Meet the Playwright for Bed & Breakfast | Mark Crawford

Playwright Mark Crawford is well known for his 2016 play The Birds and the Bees, one of the most widely-produced Canadian plays of the 2010s. He’s written several other gems, including Stag & Doe, Boys, Girls and Other Mythological Creatures, The New Canadian Curling Club, and Bed and Breakfast, which premieres at Lighthouse Festival from June 28th to July 30th in Port Dover & Port Colborne. Mark took some time out of his very busy schedule (he’s currently wrapping up a run on stage in Mirvish’s Toronto production of Harry Potter and the Cursed Child) to chat with us about how he goes about writing a play, if playwriting is a collaborative effort, and what he hopes audiences will take away from Bed and Breakfast.

Lighthouse Festival (L): How do you go about writing a play – do you start with the characters, the plot, the setting, or something else? 

Mark Crawford (MC): In general, I start with the seed of an idea–often something more thematic–and build the characters and story from there. In the case of Bed and Breakfast, I began with a desire to write a play about a gay couple for theatres that haven’t traditionally showcased those stories. From there, I developed the premise: two guys move to a small town and open a B&B, and decided right away that it would be a multi-character play with only two actors. 

(L): Do you draft your pieces before you start writing, or do you just let the story “take control” and see where it goes? 

(MC): I usually have an outline–even if it’s just an idea of where we get to by intermission and where the story goes by the end. With B&B, I did more plotting out before I sat down to write the dialogue because it’s a big story that takes place over a whole year, and because I knew I only had two actors to play all these parts. That said, the story always changes as I write and discover more about the characters, but I like to start with an idea of where I’m going.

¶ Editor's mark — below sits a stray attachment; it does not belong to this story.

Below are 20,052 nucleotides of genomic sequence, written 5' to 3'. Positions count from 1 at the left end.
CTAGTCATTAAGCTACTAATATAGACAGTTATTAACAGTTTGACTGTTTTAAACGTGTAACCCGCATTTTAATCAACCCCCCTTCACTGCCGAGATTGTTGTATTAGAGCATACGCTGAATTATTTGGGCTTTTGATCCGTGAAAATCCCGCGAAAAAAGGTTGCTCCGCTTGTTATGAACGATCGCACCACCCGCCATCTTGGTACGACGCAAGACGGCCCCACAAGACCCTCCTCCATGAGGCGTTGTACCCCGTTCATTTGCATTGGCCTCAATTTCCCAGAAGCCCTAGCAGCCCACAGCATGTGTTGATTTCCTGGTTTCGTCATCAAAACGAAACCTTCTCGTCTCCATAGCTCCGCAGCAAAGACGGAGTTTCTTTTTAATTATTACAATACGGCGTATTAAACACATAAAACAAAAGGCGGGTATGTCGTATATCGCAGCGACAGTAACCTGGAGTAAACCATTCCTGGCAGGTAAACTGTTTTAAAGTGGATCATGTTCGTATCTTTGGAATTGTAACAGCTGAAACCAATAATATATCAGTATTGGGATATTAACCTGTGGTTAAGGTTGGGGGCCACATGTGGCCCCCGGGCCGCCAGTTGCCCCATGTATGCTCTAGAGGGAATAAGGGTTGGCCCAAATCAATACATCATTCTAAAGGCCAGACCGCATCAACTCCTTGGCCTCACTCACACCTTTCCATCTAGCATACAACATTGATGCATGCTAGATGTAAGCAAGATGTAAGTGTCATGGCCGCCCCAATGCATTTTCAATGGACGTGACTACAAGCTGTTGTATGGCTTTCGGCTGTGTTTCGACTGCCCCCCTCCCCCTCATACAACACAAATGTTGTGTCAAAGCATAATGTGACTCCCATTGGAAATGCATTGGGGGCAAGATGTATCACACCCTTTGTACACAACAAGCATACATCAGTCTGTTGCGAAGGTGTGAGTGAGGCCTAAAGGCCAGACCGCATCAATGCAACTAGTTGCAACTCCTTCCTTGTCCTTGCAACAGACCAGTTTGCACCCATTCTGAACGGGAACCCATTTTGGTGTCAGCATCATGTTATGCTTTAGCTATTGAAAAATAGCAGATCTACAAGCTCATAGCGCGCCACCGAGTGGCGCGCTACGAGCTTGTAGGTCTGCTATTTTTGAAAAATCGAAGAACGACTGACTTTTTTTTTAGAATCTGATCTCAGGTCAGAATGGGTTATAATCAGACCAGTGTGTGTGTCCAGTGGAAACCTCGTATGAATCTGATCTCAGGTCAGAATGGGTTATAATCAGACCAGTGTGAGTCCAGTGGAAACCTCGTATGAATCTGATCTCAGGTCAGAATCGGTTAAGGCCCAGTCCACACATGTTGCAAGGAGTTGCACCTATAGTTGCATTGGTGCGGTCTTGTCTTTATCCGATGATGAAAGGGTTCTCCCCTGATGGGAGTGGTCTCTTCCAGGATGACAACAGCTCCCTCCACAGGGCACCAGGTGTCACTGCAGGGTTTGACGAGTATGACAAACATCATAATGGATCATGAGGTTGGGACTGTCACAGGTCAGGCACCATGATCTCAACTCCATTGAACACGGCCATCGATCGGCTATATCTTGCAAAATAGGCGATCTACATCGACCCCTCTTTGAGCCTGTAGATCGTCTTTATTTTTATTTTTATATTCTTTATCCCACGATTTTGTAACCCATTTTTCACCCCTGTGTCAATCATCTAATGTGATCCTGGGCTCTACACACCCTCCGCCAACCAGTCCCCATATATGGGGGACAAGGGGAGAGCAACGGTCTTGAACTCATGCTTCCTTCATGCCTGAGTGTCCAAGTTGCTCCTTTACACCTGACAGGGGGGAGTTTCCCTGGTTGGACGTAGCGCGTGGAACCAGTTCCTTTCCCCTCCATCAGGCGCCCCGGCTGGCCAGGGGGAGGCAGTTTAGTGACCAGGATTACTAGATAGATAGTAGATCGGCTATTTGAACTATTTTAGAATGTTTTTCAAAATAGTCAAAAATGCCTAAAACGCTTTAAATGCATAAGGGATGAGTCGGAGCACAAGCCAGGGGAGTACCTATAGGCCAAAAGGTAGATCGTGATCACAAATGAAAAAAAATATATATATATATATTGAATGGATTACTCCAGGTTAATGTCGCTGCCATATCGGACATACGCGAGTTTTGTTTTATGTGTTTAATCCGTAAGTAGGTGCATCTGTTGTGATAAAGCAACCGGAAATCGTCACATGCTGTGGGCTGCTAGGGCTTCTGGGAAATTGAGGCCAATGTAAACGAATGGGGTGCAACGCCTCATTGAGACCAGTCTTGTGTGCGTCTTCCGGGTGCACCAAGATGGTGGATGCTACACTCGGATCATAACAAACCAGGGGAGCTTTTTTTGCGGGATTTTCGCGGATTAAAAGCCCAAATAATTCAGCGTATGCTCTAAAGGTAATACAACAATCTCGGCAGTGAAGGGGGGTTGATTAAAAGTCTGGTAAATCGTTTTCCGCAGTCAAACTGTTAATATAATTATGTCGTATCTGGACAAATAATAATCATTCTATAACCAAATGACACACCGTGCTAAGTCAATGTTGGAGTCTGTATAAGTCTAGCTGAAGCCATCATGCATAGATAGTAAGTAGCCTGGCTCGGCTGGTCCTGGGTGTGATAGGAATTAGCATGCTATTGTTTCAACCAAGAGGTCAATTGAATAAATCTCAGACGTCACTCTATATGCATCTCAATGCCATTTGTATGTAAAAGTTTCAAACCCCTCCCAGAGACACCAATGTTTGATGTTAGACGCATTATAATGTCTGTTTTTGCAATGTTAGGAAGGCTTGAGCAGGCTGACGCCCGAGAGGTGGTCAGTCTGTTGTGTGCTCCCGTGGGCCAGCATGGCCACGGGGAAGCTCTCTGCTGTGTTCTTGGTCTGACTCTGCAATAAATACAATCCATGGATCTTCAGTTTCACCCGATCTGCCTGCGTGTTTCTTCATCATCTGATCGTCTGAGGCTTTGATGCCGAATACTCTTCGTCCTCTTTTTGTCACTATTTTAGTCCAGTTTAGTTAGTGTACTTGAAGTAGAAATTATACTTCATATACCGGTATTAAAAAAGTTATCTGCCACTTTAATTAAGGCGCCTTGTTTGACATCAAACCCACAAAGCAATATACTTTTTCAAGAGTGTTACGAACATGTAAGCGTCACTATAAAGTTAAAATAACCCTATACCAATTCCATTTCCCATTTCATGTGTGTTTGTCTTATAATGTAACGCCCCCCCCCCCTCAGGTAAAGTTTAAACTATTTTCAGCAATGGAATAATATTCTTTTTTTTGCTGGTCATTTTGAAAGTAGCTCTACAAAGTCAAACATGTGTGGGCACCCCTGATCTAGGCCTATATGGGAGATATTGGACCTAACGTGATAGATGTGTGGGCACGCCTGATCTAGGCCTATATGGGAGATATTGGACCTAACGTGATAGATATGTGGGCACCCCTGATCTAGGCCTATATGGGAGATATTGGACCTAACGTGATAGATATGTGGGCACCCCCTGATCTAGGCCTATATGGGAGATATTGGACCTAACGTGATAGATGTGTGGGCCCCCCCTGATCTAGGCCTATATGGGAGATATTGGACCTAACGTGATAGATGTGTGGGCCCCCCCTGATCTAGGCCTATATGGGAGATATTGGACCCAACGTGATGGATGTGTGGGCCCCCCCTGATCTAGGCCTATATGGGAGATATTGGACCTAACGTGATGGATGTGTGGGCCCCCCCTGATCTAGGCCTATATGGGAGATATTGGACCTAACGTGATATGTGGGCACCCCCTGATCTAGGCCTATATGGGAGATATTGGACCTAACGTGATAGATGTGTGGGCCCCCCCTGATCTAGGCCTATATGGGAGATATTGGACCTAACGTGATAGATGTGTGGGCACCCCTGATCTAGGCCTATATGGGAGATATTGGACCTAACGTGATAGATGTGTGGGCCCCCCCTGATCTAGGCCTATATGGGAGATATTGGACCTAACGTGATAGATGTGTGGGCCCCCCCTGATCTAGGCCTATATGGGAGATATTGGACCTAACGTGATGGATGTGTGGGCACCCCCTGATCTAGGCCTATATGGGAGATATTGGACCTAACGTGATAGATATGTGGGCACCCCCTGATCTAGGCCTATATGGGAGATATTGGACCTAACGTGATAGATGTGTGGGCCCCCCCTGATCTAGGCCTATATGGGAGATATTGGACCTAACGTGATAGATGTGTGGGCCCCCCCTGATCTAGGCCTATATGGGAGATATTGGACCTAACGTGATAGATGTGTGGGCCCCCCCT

(L): Do you collaborate with others during the writing process (e.g., directors or actors), or do you prefer to write alone?

(MC): While most of the actual writing is a solo endeavour–just me and my computer–I absolutely collaborate with others. I developed Bed and Breakfast as a member of the Thousand Islands Playhouse Playwrights’ Unit, meaning I would meet up with other writers once every few months, share scenes, ask for feedback, chat with a dramaturg, etc. I had most of the first draft written when the unit began, but their outside eyes were invaluable in helping me hone the story, clarify the characters, and zero in on what the play is about. We also had workshops in which the original actors, director, and designers could ask questions about the script and we could try things out on our feet, all of which informed more rewrites and changes. Even though this play has been produced numerous times, I made script changes specifically for this Lighthouse production. I believe scripts are living documents of live performance, not final, fixed pieces of literature that are set in stone.  

(L): What would be your dream project – is there something specific you have always wanted to write but have not had the chance to yet? Or is there something specific you’d like to write but do not think will ever be produced because of its controversial nature or too “out there“?

(MC): There are a lot of things I’d like to write when the time is right. I’d love to write a musical one day, alongside a great composer. And I’d love the chance to write a large-scale play with a big cast, but the opportunities to get those shows staged are few and far between. Most writers have to balance “this is what I want to write” and “will this play get produced?” That’s not necessarily about controversial content (not every script is intended for every audience!) but often about whether or not theatres in Canada have the resources to hire 30 actors or build a revolving stage with a pool!

(L): What do you hope the audience will take away from this play?

(MC): First and foremost, I hope audiences have a great time; I hope they enjoy the humour, the characters, and the twists and turns of the story. Bed and Breakfast is very much about community, so I hope audiences reflect on their own communities–the good, the bad, and the ugly sides of them. Finally, I hope folks feel lifted up by the play and leave the theatre with a case of the warm-and-fuzzies.